Moving from academia to industry — a mathematician’s tale

A picture of a huge library shading into a massive industrial factory floor.
A picture of a huge library shading into a massive industrial factory floor.
How the transition from acadmy to industry looks like. Combined from Unsplash images. (This one and this one.) Here and in what follows the term ‘industry’ simply refers to any non-academical company or position.

Personal Background

I started my math studies at the University of Helsinki in 2006, and roughly ten years later I got my PhD in mathematics from the very same institution. Despite studying a small amount of computer science, university pedagogy and physics, by my estimate I finished as a ’95% pure mathematician’. By this I mean that even though I’ve always been interested in things beyond just mathematics, my research profile and thus majority of my work was completely focused in math for the sake of math in a field with few immediate applications to the real world.

Motivations for the change

Besides the ‘negative pressure’ from instability of the academical work life and the frustrations from the cumbersome application rounds, there were also several positive motivations to seek new professional vistas.

The transition

Even though the timeline of the situation was not quite that clear cut, for the sake of clarity of the exposition we’ll look at the progress in three steps: Preparation, Application submissions and Interviews.


The idea of working in the private sector had been rolling in my mind every now and then, but I seriously started to consider it in May 2019. (Incidentally, the results and feedback of the Finnish Academy grant application rounds in math are usually announced around May.) I decided to steer my work and hobbies to a direction that would be more applicable not only to my current research and teaching but also to possible future non-academical jobs. I was still planning to possibly stay in academia, but I started hedging my bets.

Application submissions

My original plan had been to wait until around June to start applying for positions with my certification-boosted CV, but this changed with the call from the aforementioned headhunter. In my limited experience, headhunters tend to be kinda hype-y about your hireability and skills, but the pep-talks I got from them were really useful for me and I decided to give a go at applying for a position in a company that we will call Company D. Unrelated to this, on the same week a colleague sent me an email about an interesting math consulting position they had noticed, and motivated by the push from the headhunter I decided to give it a go and apply for this Company S as well. The key point I got from the headhunter and what you should remember is that your skills as a PhD are valuable and there are companies who would be eager to have you.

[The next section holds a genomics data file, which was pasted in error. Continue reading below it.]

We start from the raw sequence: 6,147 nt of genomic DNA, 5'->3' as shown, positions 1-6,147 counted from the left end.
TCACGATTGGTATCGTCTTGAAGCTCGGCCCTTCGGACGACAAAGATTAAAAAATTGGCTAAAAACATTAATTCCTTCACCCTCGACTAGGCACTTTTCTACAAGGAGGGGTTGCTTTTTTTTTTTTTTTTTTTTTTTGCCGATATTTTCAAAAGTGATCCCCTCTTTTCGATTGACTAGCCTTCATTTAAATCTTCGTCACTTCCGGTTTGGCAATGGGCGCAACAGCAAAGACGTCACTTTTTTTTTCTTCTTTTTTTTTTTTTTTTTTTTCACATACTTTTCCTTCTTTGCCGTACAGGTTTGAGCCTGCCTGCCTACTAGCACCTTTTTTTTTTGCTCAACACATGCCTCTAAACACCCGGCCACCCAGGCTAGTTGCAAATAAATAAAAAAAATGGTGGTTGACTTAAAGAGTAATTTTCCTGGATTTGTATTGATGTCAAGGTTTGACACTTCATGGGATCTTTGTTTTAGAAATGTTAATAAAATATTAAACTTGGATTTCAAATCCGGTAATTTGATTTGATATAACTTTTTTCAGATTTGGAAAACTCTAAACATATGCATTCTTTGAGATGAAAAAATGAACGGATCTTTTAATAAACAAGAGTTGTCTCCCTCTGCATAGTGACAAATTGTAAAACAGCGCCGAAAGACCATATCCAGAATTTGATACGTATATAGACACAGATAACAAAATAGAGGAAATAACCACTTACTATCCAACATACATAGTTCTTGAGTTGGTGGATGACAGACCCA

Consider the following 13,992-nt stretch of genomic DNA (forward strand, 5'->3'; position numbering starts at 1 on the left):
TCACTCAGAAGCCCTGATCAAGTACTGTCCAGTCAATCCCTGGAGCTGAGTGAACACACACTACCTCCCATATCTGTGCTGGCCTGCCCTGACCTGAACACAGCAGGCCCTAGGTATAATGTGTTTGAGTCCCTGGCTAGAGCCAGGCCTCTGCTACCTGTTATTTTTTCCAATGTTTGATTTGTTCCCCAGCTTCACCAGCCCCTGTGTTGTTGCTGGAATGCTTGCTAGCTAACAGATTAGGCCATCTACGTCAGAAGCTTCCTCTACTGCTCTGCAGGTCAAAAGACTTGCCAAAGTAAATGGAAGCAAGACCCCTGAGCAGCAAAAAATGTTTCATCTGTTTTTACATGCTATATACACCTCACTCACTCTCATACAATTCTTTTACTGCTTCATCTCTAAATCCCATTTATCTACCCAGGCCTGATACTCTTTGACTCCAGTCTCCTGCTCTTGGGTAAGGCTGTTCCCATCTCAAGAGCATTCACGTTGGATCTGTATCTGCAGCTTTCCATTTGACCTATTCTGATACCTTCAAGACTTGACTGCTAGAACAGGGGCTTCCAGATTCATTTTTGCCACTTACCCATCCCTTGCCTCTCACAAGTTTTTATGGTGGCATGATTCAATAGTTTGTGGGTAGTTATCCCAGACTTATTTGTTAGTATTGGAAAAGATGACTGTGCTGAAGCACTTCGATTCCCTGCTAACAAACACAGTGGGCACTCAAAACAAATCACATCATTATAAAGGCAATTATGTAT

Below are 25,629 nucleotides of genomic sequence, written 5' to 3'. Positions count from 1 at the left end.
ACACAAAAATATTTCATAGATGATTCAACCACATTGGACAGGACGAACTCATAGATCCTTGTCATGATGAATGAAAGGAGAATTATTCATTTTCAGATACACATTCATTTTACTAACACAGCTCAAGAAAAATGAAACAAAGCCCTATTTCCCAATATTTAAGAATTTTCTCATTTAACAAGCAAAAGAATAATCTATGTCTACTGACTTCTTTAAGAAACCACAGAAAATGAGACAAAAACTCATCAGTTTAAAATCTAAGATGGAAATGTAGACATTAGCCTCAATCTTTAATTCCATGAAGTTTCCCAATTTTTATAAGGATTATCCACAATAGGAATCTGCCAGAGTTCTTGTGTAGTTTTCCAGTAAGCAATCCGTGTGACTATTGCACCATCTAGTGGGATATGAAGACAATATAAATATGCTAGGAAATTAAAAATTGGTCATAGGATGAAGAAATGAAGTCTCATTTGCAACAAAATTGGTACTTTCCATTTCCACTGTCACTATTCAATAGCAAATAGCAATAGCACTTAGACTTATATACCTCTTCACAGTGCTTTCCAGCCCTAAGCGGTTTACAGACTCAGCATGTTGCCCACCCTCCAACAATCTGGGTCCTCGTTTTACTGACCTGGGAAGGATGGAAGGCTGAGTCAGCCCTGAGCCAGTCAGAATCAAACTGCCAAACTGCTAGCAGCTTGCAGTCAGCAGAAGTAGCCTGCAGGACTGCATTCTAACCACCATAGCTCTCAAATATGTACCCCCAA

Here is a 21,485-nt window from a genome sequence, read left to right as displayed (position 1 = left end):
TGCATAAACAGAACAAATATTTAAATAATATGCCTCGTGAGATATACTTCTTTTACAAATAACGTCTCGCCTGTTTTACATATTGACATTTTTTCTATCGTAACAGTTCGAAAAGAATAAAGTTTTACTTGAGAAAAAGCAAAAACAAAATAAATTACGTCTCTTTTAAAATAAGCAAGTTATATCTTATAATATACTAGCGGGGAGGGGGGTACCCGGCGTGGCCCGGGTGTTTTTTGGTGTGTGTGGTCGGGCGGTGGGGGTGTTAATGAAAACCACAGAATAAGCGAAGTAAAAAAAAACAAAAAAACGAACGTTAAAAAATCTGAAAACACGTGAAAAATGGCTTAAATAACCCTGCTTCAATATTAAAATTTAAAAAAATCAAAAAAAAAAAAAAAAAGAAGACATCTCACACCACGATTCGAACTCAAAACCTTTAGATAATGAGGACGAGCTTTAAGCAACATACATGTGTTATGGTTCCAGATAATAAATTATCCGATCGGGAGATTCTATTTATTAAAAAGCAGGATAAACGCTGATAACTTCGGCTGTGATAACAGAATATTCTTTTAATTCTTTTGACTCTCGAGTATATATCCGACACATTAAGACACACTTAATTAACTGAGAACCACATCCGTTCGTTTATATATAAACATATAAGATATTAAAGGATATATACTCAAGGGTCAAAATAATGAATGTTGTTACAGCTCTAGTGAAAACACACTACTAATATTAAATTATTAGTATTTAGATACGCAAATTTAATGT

A comparison of a page of an academical CV next to a one page CV. The academical CV is a wall of text, the other not.
A comparison of a page of an academical CV next to a one page CV. The academical CV is a wall of text, the other not.
For comparison, here are side by side page 2/4 of my ‘academical CV’ ( and my one-page ‘industry CV’ (


Academical positions, at least on the postdoc level, very rarely have actual job interviews. Thus, by December 2019 I had had essentially one proper job interview for a university teacher position, but no relevant interview experience for technical roles in the private sector. Even though I am quite extroverted and happy to improvise, I was exceedingly nervous. Here there is another good argument for starting to apply early as you will get experience in being in interviews. I don’t know if I learned to be interviewed better, but at least after the first few times I was a lot less nervous before and during.

A flow chart of the results of various interviews.
A flow chart of the results of various interviews.
Because literally everything is better with Sankey diagrams, and because it’s nice to have some colorful pictures every now and then.


A year ago when I was first starting to seriously consider leaving the academia, the idea filled me with varying levels of dread. I had many conflicting fears and worries, many of them revolving around feelings of loss and defeat. Now, a year later, I don’t feel at all like I had given up or lost. There are some wistful feelings, of course, but mostly I feel relief, content and excitement. My exciting job will actually stop in the afternoons, I get to sleep in my own bed next to my wife every night of the week and I don’t have to spend a month every year just to apply for my own job. The decision was hard and stressful and it took me months to process and to come to terms with, but in the end it was worth it. So if you are planning a transition and feel worried: it’s quite normal to be scared, take it easy, talk to your loved ones about it and be assured that it can actually feel pretty awesome on the other side.

A mathematician trying to make linear algebra think.

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